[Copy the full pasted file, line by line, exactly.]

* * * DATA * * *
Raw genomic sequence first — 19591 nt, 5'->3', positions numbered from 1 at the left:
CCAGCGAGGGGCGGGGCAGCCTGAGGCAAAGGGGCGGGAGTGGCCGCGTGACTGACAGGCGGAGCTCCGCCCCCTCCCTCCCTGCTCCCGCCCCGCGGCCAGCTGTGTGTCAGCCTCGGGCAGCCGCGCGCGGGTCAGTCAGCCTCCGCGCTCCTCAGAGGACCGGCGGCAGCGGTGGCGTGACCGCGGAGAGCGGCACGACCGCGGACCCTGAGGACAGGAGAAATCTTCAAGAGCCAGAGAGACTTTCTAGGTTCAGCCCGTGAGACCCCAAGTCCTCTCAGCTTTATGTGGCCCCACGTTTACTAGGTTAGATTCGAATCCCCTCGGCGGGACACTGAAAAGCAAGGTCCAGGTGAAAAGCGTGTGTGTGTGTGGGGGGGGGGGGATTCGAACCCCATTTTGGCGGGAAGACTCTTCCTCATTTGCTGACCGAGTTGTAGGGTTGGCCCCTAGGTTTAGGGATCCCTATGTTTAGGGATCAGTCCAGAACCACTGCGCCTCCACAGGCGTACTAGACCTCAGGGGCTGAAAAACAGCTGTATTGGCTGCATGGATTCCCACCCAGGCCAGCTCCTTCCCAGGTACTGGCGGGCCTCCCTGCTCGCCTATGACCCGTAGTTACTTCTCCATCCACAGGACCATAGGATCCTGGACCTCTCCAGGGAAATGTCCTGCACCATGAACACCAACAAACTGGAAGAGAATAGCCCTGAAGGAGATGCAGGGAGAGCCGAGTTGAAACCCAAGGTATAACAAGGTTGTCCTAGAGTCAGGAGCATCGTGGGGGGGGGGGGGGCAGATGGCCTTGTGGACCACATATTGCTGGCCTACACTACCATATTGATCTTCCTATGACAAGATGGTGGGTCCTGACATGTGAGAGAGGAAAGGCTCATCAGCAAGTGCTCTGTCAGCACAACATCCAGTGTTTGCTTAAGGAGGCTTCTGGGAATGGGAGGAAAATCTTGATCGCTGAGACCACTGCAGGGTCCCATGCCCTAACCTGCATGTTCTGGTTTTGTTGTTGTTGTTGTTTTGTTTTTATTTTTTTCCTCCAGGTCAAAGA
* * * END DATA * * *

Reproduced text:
Raw genomic sequence first — 19591 nt, 5'->3', positions numbered from 1 at the left:
CCAGCGAGGGGCGGGGCAGCCTGAGGCAAAGGGGCGGGAGTGGCCGCGTGACTGACAGGCGGAGCTCCGCCCCCTCCCTCCCTGCTCCCGCCCCGCGGCCAGCTGTGTGTCAGCCTCGGGCAGCCGCGCGCGGGTCAGTCAGCCTCCGCGCTCCTCAGAGGACCGGCGGCAGCGGTGGCGTGACCGCGGAGAGCGGCACGACCGCGGACCCTGAGGACAGGAGAAATCTTCAAGAGCCAGAGAGACTTTCTAGGTTCAGCCCGTGAGACCCCAAGTCCTCTCAGCTTTATGTGGCCCCACGTTTACTAGGTTAGATTCGAATCCCCTCGGCGGGACACTGAAAAGCAAGGTCCAGGTGAAAAGCGTGTGTGTGTGTGGGGGGGGGGGGATTCGAACCCCATTTTGGCGGGAAGACTCTTCCTCATTTGCTGACCGAGTTGTAGGGTTGGCCCCTAGGTTTAGGGATCCCTATGTTTAGGGATCAGTCCAGAACCACTGCGCCTCCACAGGCGTACTAGACCTCAGGGGCTGAAAAACAGCTGTATTGGCTGCATGGATTCCCACCCAGGCCAGCTCCTTCCCAGGTACTGGCGGGCCTCCCTGCTCGCCTATGACCCGTAGTTACTTCTCCATCCACAGGACCATAGGATCCTGGACCTCTCCAGGGAAATGTCCTGCACCATGAACACCAACAAACTGGAAGAGAATAGCCCTGAAGGAGATGCAGGGAGAGCCGAGTTGAAACCCAAGGTATAACAAGGTTGTCCTAGAGTCAGGAGCATCGTGGGGGGGGGGGGGGCAGATGGCCTTGTGGACCACATATTGCTGGCCTACACTACCATATTGATCTTCCTATGACAAGATGGTGGGTCCTGACATGTGAGAGAGGAAAGGCTCATCAGCAAGTGCTCTGTCAGCACAACATCCAGTGTTTGCTTAAGGAGGCTTCTGGGAATGGGAGGAAAATCTTGATCGCTGAGACCACTGCAGGGTCCCATGCCCTAACCTGCATGTTCTGGTTTTGTTGTTGTTGTTGTTTTGTTTTTATTTTTTTCCTCCAGGTCAAAGA